Ten years ago, like the rest of the country, Ohio faced an economic crisis. Not only did the state endure the housing and financial near-collapses that marked The Great Recession, but also faced the meltdown of its mighty manufacturing industry – which helped build America. And native son LeBron James was headed off to Miami. Times could not have been more bleak.
Today, Ohio is like walking into a new world. The state’s innovative, forward-thinking re-blend of its economy, emphasizing tech, higher education, smart manufacturing, and government-private sector partnerships, has generated a strong resurgence. Not only that, but companies and workers from throughout the country and world are streaming into the Buckeye State, attracted by low-cost, high-quality living, the state’s many natural wonders, and ideal work environments.
The state has not only righted the ship, but become a shining example of how to lift a huge economy, seventh largest among states, from the ashes to the stars. After growing slowly but steadily the first half of the decade, it has roared to the forefront in the second half. If Ohio were a country, it would rank 21st economically. Per capita income continues to rise, but more importantly, so do the variety of jobs.
Job growth has accelerated statewide, now ahead of the national average. According to Ohio Department of Jobs and Family Services, Central Ohio has 5.8 percent greater employment than in 2008. Next is Southwest Ohio, at 5.1 percent, Northeast Central Ohio (Cleveland, Cuyahoga County) with 4.2 percent and Southern Ohio at 4.0 percent. The significance? All of these areas suffered tremendous job loss when the manufacturing sector bottomed out. They’ve completely regenerated their economies with new layers of jobs and innovation.
Partnerships and collaborations are a critical piece of Ohio’s growth. Economic development coalitions have formed statewide. These vital partnerships of government, the private sector, and education are attracting new jobs and spurring growth from within. Such groups as the Cuyahoga County Department of Development, City of Cleveland Economic Development, City of Springfield Economic Development, GROW Licking County, and Ashland Area Economic Development have brought growth to their areas while always focusing on the future.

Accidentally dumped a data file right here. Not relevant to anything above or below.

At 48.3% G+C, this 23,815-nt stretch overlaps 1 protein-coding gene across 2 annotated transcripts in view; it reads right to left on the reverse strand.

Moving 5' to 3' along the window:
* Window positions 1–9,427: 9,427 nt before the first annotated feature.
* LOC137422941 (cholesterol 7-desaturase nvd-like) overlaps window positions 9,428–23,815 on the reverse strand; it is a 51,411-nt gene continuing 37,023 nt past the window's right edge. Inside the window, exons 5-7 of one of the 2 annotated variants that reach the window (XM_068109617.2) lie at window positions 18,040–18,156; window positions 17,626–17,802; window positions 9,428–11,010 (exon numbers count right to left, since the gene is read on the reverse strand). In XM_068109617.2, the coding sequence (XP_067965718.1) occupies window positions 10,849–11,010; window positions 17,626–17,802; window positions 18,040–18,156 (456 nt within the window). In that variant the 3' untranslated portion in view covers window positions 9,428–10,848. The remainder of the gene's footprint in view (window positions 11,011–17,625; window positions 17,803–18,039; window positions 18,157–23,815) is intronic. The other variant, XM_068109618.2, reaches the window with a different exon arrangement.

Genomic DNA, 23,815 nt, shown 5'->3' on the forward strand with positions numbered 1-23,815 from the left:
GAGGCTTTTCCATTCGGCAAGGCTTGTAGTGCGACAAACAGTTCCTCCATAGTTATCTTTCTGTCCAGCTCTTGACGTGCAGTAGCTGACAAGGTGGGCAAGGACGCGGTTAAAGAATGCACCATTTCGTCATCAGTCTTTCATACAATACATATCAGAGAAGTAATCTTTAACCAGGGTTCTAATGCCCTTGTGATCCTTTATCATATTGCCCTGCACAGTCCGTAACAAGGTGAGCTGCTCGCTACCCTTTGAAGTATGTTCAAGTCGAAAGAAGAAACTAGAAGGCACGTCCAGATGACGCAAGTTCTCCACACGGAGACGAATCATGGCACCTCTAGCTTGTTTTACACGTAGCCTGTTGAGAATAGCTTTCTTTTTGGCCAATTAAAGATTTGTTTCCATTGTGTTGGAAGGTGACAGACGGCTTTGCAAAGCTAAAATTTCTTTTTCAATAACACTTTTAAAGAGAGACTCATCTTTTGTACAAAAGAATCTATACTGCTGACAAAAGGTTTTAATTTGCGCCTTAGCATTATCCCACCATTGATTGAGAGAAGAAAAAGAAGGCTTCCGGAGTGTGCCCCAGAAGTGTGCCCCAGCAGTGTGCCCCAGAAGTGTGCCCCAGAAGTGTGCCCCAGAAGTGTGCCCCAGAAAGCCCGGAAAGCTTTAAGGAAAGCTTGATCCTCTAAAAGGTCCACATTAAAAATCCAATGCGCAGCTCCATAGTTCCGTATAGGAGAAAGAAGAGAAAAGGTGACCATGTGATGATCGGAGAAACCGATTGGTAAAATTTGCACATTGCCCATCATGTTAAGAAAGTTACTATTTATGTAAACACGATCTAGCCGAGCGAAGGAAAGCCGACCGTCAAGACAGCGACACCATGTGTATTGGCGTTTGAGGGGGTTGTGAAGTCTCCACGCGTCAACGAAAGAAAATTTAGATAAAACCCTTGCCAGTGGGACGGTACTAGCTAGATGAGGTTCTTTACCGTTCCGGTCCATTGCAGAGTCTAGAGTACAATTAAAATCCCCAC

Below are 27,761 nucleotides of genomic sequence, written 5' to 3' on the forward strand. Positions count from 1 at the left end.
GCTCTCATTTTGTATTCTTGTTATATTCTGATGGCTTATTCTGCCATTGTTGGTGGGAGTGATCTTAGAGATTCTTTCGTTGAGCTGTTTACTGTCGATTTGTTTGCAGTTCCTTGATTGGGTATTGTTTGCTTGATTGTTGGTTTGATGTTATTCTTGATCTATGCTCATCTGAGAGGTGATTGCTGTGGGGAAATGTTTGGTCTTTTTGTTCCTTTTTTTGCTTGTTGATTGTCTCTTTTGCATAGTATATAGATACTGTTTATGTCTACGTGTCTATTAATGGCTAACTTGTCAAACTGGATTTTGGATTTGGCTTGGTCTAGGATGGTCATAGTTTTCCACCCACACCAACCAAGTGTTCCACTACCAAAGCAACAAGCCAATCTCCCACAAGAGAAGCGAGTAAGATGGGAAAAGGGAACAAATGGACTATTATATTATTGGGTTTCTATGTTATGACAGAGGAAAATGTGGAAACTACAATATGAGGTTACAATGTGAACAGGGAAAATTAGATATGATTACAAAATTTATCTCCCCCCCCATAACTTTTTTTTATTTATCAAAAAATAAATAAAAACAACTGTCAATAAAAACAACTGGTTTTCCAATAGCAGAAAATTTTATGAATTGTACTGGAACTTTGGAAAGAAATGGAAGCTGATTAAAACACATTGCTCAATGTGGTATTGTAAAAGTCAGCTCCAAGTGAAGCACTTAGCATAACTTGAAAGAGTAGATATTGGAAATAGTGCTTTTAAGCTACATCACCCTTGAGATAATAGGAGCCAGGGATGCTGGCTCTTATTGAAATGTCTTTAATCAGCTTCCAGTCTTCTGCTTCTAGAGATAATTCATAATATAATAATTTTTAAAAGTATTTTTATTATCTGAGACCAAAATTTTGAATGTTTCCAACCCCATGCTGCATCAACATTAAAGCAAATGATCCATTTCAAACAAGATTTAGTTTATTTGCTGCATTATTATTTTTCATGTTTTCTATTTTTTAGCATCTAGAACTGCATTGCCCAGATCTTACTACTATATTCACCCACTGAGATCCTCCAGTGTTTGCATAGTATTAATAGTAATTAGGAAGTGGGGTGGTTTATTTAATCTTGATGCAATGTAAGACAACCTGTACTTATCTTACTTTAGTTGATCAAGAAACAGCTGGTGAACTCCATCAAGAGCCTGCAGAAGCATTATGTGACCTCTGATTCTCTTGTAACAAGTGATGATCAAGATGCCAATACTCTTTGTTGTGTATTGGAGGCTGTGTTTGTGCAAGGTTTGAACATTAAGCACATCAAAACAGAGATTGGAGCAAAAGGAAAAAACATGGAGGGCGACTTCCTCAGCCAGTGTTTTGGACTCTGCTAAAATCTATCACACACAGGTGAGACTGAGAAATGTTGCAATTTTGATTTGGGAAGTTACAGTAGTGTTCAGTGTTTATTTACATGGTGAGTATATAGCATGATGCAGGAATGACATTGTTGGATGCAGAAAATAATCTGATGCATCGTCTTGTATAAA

Other creative partnerships include the City of Springfield’s work with Wright Patterson Air Force Base, the U.S. government, DriveOHIO, and private industry to test and build a drone fleet that does everything from traffic monitoring to spraying fields and delivering packages. It is a unique opportunity in the place where the Wright Brothers developed our ability to fly – but that’s the point. Unique opportunities are springing up throughout Ohio from this approach.
Another big push has come in startup incubators, always an attractor of young talent. It began in 2006, when Ohio invested $1.6 billion in Ohio Third Frontier, the seed of today’s 25 operating incubators and accelerators statewide. On top of that, more companies are creating their own innovation labs.
Today, Ohio is home to 55 of the Fortune 1000 companies, with many others operating facilities statewide. Facebook is the most recent to add their name to the list, now building a huge complex in Licking County in central Ohio. According to JobsOhio, corporate operating costs for the many tech implants and transplants – including the highly touted startup incubator firm Plug ‘n Play – are 70 percent lower than California’s Silicon Valley.
Add to that more than 200 academic institutions now ramped up with IT and tech curricula and training programs, and the ground for developing and keeping new talent is fertile and strong. These same 200 institutions are re-training older blue-collar workers in 21st century skills, creating new optimism for them after a 30-year decline in manufacturing hit rock bottom early in this decade.
From smart manufacturers to distributors to tech companies, Ohio is attracting younger workers more likely to roll up their sleeves to adjust robotics or run an IT center than punch the clock at the plant. Still, like their predecessors, their hard work feeds families and economy – and they can guide their future course like no generation before. “The employee is in the driver’s seat,” Ohio Carbon general manager B.J. Harvey said.